I think you will find Boadicea did lead from the front. There may have been others, but she definitely led the charge:
“ She slaughtered a Roman army. She torched Londinium, leaving a charred layer almost half a meter thick that can still be traced under modern London. According to the Roman historian Cornelius Tacitus, her army killed as many as 70,000 civilians in Londinium, Verulamium and Camulodunum, rushing ‘to cut throats, hang, burn, and crucify. Who was she? Why was she so angry?”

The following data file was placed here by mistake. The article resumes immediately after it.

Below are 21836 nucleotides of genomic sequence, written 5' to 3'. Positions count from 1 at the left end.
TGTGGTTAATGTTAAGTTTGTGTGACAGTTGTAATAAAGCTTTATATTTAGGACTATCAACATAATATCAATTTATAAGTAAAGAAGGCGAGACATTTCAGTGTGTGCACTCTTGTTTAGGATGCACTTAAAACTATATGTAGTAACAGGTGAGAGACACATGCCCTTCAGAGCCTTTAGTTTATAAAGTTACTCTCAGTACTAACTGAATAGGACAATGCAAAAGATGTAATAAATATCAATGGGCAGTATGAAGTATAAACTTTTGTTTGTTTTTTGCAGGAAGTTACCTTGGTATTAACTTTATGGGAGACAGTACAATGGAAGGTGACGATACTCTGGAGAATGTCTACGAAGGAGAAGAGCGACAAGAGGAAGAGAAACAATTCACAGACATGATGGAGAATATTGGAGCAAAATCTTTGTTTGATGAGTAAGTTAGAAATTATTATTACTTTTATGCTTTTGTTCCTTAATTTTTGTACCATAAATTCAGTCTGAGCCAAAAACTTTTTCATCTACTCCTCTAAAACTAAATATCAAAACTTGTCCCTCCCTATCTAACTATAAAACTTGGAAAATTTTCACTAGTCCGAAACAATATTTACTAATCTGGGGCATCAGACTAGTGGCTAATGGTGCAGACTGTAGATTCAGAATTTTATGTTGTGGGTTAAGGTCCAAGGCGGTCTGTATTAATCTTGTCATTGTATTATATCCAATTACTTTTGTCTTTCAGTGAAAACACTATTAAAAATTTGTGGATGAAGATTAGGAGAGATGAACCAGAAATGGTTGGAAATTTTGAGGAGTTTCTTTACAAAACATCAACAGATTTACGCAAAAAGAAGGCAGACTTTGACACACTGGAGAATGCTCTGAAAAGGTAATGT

“For a society as patriarchal as imperial Rome, the fact that a woman had succeeded in killing so many Romans was disconcerting to say the least.
“Two cities were sacked, eighty thousand of the Romans and of their allies perished, and the island was nearly lost to Rome. Moreover, all this ruin was brought upon the Romans by a woman, a fact which in itself caused them the greatest shame,” wrote Dio.”
(translation by Earnest Cary, through penelope.uchicago.edu)
Dio (unlike Tacitus) doesn’t mention the flogging of Boadicea, or the rape of her daughters that fueled her rage against the Romans.